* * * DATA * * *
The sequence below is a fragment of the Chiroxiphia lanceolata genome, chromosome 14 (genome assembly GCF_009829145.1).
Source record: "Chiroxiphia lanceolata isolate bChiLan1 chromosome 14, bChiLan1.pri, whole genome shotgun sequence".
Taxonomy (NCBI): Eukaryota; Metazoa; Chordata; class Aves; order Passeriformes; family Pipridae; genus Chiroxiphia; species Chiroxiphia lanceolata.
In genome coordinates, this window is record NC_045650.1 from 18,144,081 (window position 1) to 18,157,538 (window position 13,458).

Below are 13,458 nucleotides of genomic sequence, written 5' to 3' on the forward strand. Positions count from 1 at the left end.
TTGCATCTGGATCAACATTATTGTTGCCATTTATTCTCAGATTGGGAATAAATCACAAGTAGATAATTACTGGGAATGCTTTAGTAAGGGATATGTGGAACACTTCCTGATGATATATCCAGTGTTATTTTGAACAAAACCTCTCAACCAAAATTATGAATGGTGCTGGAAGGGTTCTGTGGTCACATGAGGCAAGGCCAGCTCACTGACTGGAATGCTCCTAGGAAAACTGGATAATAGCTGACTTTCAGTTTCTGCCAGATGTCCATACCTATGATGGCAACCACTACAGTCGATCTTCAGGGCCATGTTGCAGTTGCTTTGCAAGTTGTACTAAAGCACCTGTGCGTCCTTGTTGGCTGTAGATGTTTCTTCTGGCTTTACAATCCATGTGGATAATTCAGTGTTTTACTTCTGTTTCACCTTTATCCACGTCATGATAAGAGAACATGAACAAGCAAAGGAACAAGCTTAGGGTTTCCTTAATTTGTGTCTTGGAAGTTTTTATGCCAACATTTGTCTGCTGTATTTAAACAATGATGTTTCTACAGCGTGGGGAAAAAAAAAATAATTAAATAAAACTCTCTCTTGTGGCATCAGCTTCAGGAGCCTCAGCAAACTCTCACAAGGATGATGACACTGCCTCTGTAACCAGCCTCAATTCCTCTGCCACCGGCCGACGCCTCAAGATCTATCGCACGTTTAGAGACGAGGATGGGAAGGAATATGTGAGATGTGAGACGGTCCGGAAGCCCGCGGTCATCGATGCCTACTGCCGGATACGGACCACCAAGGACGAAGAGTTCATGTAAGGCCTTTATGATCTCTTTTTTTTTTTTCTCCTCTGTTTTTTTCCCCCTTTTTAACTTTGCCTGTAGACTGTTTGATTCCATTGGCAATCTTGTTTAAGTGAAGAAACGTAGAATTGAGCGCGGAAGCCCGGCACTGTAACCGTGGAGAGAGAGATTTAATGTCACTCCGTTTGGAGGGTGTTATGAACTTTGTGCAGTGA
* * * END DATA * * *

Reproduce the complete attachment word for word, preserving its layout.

The sequence below is a fragment of the Chiroxiphia lanceolata genome, chromosome 14 (genome assembly GCF_009829145.1).
Source record: "Chiroxiphia lanceolata isolate bChiLan1 chromosome 14, bChiLan1.pri, whole genome shotgun sequence".
Taxonomy (NCBI): Eukaryota; Metazoa; Chordata; class Aves; order Passeriformes; family Pipridae; genus Chiroxiphia; species Chiroxiphia lanceolata.
In genome coordinates, this window is record NC_045650.1 from 18,144,081 (window position 1) to 18,157,538 (window position 13,458).

Below are 13,458 nucleotides of genomic sequence, written 5' to 3' on the forward strand. Positions count from 1 at the left end.
TTGCATCTGGATCAACATTATTGTTGCCATTTATTCTCAGATTGGGAATAAATCACAAGTAGATAATTACTGGGAATGCTTTAGTAAGGGATATGTGGAACACTTCCTGATGATATATCCAGTGTTATTTTGAACAAAACCTCTCAACCAAAATTATGAATGGTGCTGGAAGGGTTCTGTGGTCACATGAGGCAAGGCCAGCTCACTGACTGGAATGCTCCTAGGAAAACTGGATAATAGCTGACTTTCAGTTTCTGCCAGATGTCCATACCTATGATGGCAACCACTACAGTCGATCTTCAGGGCCATGTTGCAGTTGCTTTGCAAGTTGTACTAAAGCACCTGTGCGTCCTTGTTGGCTGTAGATGTTTCTTCTGGCTTTACAATCCATGTGGATAATTCAGTGTTTTACTTCTGTTTCACCTTTATCCACGTCATGATAAGAGAACATGAACAAGCAAAGGAACAAGCTTAGGGTTTCCTTAATTTGTGTCTTGGAAGTTTTTATGCCAACATTTGTCTGCTGTATTTAAACAATGATGTTTCTACAGCGTGGGGAAAAAAAAAATAATTAAATAAAACTCTCTCTTGTGGCATCAGCTTCAGGAGCCTCAGCAAACTCTCACAAGGATGATGACACTGCCTCTGTAACCAGCCTCAATTCCTCTGCCACCGGCCGACGCCTCAAGATCTATCGCACGTTTAGAGACGAGGATGGGAAGGAATATGTGAGATGTGAGACGGTCCGGAAGCCCGCGGTCATCGATGCCTACTGCCGGATACGGACCACCAAGGACGAAGAGTTCATGTAAGGCCTTTATGATCTCTTTTTTTTTTTTCTCCTCTGTTTTTTTCCCCCTTTTTAACTTTGCCTGTAGACTGTTTGATTCCATTGGCAATCTTGTTTAAGTGAAGAAACGTAGAATTGAGCGCGGAAGCCCGGCACTGTAACCGTGGAGAGAGAGATTTAATGTCACTCCGTTTGGAGGGTGTTATGAACTTTGTGCAGTGA